While owning a dog means plenty of cuddles, playtime, and neighborhood walks, it also comes with immense responsibility. From staying up-to-date on vaccines and clipping nails to brushing teeth and grooming, they require regular care to ensure good health and happiness. Cleaning your dog’s ears is one task that falls under the not-so-fun category but should be high on your priority list to avoid infection or irritation.
Ear infections are common in certain long-eared breeds, such as Cocker Spaniels and Basset Hounds. Dog owners should never put anything in their dog’s ears if an infection is suspected and should get them to their veterinarian right away. To avoid painful ear infections, follow these tips and tricks to ensure your dog’s ears remain clean and healthy.
1. Understand Your Dog’s Ear Anatomy
A dog’s ear canal forms an “L” shape. It’s very long, with a 90-degree curve that is difficult to reach. A dog’s eardrum sits beyond this 90-degree curve, which means there is a relatively low risk of harming your dog while you’re attempting to clean its ears. Since most of your dog’s ear canal isn’t accessible, a gentle cleanser is needed to reach and clear the entire area. You should also know what a healthy dog's ear looks like—light pink with no apparent dirt or inflammation. The American Kennel Club provides insight on how to tell when your dog’s ears are ready for a cleaning.
2. Purchase an Ear Cleanser
A general-purpose ear cleanser is an essential part of a healthy ear-cleaning routine. These are specially designed for non-infected ears and help clean and remove debris from the ear canal. It can be used 1-3 times weekly with a cotton ball or gauze to gently wipe away excess wax and any visible debris. Dogs who do not suffer from chronic ear infections will not need their ears cleaned this often. It is ideal to check the ears at the time of a regular bath and remove any visible wax with a dry tissue or gauze. For dogs who swim regularly, more frequent cleanings will help prevent ear infections from forming.
3. Avoid Harsh Cleaners or Instruments
The number one way a dog’s ears are harmed during the cleaning process is by using irritants such as alcohol-based wipes or Q-Tips that can put too much pressure on the ear canal. Hydrogen peroxide is also not acceptable, as it can irritate healthy skin cells and sensitive tissue. Stick to gentle ear cleansers designed for pets, along with cotton balls or gauze.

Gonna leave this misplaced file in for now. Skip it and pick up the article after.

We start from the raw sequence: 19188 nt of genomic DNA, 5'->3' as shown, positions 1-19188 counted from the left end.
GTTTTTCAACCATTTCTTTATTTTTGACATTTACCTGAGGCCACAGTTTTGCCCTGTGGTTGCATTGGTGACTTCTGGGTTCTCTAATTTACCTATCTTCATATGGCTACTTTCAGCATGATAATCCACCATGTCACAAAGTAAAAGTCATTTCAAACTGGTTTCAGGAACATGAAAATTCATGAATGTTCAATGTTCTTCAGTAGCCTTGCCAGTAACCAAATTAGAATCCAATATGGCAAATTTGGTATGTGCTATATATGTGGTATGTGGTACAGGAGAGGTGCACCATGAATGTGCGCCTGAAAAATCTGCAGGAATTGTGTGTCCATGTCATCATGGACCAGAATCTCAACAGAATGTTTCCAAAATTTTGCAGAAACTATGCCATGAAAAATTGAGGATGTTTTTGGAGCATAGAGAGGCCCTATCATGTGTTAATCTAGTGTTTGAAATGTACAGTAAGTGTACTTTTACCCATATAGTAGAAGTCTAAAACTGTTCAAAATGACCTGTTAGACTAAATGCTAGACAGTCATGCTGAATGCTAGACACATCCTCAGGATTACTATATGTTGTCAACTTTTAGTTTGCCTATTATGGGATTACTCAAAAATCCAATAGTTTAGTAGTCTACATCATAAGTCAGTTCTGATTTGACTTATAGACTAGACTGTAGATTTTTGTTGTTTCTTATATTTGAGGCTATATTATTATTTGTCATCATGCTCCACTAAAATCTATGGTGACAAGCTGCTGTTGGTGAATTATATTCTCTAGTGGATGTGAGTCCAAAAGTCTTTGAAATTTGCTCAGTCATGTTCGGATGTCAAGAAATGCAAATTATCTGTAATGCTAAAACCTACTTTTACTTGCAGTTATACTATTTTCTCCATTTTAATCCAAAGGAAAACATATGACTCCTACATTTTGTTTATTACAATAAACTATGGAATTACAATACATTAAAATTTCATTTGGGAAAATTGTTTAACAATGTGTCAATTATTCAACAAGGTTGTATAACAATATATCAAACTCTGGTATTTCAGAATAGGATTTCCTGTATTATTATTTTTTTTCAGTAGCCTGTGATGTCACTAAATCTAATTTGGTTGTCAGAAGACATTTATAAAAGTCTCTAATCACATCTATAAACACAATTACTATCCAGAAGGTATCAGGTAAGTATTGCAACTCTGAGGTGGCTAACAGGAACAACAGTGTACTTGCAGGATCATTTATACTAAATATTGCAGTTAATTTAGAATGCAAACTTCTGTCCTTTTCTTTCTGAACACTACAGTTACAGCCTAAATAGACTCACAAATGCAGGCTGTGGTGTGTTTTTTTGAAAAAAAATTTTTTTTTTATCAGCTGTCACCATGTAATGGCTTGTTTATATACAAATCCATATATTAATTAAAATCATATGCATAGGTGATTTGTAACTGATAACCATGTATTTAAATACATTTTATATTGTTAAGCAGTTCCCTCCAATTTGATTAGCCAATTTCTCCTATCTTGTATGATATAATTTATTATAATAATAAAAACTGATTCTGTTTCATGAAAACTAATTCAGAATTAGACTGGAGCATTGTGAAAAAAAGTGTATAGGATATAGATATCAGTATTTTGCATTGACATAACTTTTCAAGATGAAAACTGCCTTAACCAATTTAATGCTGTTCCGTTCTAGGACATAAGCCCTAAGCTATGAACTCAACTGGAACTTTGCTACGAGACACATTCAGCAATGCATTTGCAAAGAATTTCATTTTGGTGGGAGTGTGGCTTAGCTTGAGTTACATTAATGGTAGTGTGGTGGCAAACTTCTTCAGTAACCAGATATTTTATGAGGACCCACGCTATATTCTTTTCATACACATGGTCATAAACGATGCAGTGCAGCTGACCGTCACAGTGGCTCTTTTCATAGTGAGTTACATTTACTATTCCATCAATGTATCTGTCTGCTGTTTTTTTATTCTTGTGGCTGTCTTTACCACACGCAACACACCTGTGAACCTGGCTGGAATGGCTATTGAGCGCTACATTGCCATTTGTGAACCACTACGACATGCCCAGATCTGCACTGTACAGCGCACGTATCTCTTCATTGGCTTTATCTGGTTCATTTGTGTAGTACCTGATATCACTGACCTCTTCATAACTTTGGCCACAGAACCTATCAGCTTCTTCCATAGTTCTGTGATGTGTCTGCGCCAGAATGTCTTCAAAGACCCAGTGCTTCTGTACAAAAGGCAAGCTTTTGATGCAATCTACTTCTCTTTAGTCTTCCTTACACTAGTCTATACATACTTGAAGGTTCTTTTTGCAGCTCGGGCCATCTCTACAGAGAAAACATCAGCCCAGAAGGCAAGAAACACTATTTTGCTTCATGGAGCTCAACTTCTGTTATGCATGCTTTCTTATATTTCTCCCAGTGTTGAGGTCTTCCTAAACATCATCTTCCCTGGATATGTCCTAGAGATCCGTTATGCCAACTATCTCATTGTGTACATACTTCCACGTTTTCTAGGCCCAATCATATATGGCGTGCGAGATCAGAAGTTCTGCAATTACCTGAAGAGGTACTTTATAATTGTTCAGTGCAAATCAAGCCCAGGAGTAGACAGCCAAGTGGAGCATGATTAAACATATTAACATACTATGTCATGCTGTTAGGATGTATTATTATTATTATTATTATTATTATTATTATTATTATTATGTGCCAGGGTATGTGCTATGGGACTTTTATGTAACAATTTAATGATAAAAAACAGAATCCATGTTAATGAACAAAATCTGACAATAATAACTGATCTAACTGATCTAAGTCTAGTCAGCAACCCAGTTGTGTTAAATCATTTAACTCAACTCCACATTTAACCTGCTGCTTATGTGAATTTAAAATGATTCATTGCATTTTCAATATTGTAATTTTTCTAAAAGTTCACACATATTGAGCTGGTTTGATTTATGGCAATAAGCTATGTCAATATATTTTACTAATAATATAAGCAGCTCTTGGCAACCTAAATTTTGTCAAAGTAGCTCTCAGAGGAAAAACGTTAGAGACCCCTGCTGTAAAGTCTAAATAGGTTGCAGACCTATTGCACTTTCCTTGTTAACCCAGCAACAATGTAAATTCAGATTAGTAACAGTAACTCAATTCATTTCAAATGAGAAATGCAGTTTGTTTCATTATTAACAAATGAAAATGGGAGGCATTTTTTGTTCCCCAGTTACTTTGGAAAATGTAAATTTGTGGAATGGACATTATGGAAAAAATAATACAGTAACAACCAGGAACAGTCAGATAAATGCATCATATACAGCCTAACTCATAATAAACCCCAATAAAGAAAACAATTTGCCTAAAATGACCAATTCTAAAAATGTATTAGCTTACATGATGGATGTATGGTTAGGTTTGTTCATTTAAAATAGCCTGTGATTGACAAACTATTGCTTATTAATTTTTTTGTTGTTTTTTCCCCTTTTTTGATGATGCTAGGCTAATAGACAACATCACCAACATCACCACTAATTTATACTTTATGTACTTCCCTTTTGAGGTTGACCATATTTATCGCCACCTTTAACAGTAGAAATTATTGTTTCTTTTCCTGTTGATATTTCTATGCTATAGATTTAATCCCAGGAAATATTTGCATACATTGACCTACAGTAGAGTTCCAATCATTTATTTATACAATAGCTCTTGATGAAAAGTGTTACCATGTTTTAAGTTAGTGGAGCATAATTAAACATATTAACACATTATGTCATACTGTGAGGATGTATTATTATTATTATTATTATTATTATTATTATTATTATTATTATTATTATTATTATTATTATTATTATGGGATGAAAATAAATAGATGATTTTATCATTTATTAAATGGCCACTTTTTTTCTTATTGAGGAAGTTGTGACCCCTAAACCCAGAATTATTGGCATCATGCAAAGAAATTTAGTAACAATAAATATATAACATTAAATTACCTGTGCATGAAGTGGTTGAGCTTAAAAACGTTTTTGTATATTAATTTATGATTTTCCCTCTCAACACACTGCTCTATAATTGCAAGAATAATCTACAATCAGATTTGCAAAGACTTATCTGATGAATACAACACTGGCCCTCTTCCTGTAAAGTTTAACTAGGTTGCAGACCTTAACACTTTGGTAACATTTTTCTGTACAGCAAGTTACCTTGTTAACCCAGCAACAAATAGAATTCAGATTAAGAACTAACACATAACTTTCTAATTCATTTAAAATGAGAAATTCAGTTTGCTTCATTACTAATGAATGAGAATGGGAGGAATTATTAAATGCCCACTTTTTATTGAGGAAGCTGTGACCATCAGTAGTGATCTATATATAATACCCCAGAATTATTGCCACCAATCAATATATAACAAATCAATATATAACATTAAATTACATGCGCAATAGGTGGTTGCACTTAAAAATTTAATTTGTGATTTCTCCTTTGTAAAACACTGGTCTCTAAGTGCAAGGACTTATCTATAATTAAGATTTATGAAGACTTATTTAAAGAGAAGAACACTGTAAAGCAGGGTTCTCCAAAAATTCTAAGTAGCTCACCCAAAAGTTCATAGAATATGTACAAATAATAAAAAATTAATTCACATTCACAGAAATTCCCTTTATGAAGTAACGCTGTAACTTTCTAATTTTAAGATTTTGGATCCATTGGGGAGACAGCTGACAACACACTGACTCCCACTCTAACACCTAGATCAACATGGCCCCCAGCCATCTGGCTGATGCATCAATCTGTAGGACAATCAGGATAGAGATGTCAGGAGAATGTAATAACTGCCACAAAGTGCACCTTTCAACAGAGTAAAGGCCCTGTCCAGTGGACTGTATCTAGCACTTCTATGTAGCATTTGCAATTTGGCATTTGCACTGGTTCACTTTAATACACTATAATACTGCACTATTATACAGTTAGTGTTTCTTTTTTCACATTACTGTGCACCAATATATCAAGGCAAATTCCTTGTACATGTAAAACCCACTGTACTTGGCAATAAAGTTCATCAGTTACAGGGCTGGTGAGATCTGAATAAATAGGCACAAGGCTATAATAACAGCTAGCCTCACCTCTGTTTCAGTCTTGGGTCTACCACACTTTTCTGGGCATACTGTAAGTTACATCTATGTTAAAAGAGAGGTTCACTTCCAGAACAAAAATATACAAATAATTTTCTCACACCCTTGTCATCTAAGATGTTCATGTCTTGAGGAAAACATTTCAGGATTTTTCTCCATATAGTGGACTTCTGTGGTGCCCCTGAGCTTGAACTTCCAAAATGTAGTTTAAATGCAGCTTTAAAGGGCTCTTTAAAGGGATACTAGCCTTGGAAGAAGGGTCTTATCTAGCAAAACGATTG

4. Clean When Your Dog is Calm and Sleepy
An energized dog will not stay still and calm for an ear cleaning. Wait until just before bedtime to clean your dog’s ears, when they are relaxed and ready for a long night of sleep after a busy day. Give them gentle rubs while lying on their side to relax them even further.
To clean your dog’s ears once they’re relaxed:
- Hold their ear open while on their side and fill the exposed ear canal with cleanser.
- Fill their ear until you see the fluid, then gently pinch the ear closed to contain it.
- Gently massage the base of the ear for at least 30 seconds. You should hear the fluid swishing around. This action will loosen up any debris that you cannot reach.
- Release your pinch on the ear canal and allow your dog to shake just like they do when they’re wet, which will help to loosen debris further and bring it up higher in their ear canal.
- Use gauze or tear a cotton ball in half and wrap the cotton around your finger, and gently wipe away any debris as far into the ear canal as you can comfortably reach—but no deeper than one knuckle. Use your pinky for the easiest access, and wipe all the crevices.
5. Have a Towel Handy
Large breed dogs have large ear canals that will hold a considerable volume of ear cleanser. You will get sprayed when they shake after you’ve massaged their ear, and the ear cleanser will likely end up all over your dog’s face. You can use the towel to block the spray from hitting you and gently wipe their face afterward.
If you see excessive amounts of wax, smell a foul odor, blood is present, or your dog appears to be in pain from the cleaning, schedule a veterinarian visit. Those are signs of infection. The ASPCA details additional signs of ear infection.